The Taliban administration in Afghanistan considers one of its achievements in the past two years to be a reduction in conflicts and the establishment of overall security. While this claim is not entirely unfounded when it comes to armed confrontations, the question remains whether the security of citizens is truly guaranteed with a decrease in hostilities between opposing groups. Are people now able to continue their lives in complete safety?
Afghanistan has been a battleground for various conflicts and insecurity for at least four decades, with civilians bearing the brunt of these hardships. With the return of the Taliban group to power on August 15, 2021, the type of war that had plagued Afghanistan for four decades effectively came to an end. According to Rustam Khiadarov, a Tajik expert at the Valdai Club in Russia, the Taliban are now consolidating their power and preparing for long-term governance in Afghanistan.
This expert argues in an article titled “Challenges in Afghanistan: Is the Problem Decreasing?” that a “bad peace” has replaced a “good war” in Afghanistan. However, “bad peace” and “good war” are not clearly explained. It appears that Afghanistan, which had previously suffered from war, has now become a victim of this “bad peace” and its consequences, which cast doubt on the Taliban’s claim of providing security.
While it cannot be denied that the war in Afghanistan has come to an end, analyzed data on the level of attacks, armed conflicts, and other forms of hostilities that fall under the definition of war show a significant decrease in engagement in Afghanistan. But has social security, or the “social security” of citizens, been ensured? The answer to this question is evident in the concept of “bad peace” and its consequences currently affecting Afghanistan’s people.
“Social security” is a comprehensive sociological concept, and various definitions have been proposed. The most general definition relies on the “feeling of fear of crime in the social environment,” indicating that “social security is nothing but a state of people’s peace of mind, free from fear, threats, and anxiety, and the protection of their lives, property, honour, identity, and beliefs from any threat and harm.” With this definition of “social security,” it can be said that despite a significant reduction in armed conflicts in Afghanistan, the “social security” of the people has been severely weakened. Fear, threats, and harm threaten various aspects of their lives in Afghanistan.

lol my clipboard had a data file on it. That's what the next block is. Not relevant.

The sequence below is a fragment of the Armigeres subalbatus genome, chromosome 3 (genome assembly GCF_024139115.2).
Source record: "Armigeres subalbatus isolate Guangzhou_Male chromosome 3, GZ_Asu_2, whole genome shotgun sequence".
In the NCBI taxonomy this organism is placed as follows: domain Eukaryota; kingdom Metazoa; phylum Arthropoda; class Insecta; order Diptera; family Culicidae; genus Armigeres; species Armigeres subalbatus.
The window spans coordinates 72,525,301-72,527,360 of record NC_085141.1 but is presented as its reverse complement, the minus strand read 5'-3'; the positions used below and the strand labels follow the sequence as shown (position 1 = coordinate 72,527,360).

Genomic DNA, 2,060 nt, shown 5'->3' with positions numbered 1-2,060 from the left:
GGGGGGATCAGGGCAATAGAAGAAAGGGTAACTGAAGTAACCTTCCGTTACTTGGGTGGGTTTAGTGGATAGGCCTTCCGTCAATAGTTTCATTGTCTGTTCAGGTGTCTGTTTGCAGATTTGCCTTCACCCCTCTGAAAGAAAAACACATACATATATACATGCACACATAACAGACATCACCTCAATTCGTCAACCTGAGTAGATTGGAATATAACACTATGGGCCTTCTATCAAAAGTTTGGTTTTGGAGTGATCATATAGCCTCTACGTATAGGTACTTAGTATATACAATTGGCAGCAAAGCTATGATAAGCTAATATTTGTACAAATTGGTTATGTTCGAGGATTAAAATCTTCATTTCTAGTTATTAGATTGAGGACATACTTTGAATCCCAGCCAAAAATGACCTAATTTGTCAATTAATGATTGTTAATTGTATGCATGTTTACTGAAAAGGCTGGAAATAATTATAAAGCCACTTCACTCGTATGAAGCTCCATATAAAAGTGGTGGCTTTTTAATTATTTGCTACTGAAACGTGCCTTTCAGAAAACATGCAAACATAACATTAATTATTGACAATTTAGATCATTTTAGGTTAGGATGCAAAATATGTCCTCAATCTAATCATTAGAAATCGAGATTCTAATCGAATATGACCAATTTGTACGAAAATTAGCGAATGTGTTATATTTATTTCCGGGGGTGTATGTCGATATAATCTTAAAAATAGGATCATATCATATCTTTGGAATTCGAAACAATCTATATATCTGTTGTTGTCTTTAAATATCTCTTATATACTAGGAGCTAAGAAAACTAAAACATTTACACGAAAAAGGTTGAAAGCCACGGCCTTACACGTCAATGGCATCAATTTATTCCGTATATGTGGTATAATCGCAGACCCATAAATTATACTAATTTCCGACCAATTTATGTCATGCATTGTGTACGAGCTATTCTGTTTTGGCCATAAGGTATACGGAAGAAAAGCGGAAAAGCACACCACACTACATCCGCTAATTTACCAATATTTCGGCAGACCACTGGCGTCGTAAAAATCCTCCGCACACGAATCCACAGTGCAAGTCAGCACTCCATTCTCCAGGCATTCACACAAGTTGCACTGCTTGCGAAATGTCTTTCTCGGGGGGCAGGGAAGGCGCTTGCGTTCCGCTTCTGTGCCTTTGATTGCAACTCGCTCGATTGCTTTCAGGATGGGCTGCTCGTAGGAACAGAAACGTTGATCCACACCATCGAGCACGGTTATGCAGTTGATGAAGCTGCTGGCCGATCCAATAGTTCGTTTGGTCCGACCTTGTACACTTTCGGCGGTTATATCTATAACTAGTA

In addition to “social security,” the sense of security is also considered an important indicator of social well-being in reports by the United Nations. However, the realities in Afghanistan not only fail to meet the criteria outlined for “social security” but in many cases, violate entirely them. The United Nations Human Rights Council’s report on the status of women in Afghanistan is one example that suggests that “crimes against humanity” may have occurred in Afghanistan. Experts from this council warn that the current situation in Afghanistan may lead to “sexual harassment,” which is considered a “crime against humanity” in the Rome Statute.
Human rights have also been severely undermined in Afghanistan, and reports from the human rights monitoring organization (Rawadari organization) indicate that women have been completely deprived of access to justice in the Taliban’s judicial system.
Furthermore, the human rights organization “Afghanistan Witness” has recently announced in its research that the officials of the Taliban administration have flogged more than 400 individuals on charges such as “adultery, homosexuality, and theft” since October of last year, executed at least two individuals, and stoned at least one person.
Another study by the same organization shows that violence and hostilities against women in the Taliban’s orders have not been reduced; instead, they have spread significantly in the online space and silence women.
All the evidence of human rights violations and the lack of social security in Afghanistan points to the consequences of “bad peace.” As Rustam Khiadarov, a Tajik expert at the Valdai Club in Russia, puts it, “Today, global and regional players in our geopolitical region have chosen ‘bad peace with the Taliban’ instead of ‘good war with the Taliban,’ and its consequences have plunged people’s lives in Afghanistan into crisis.”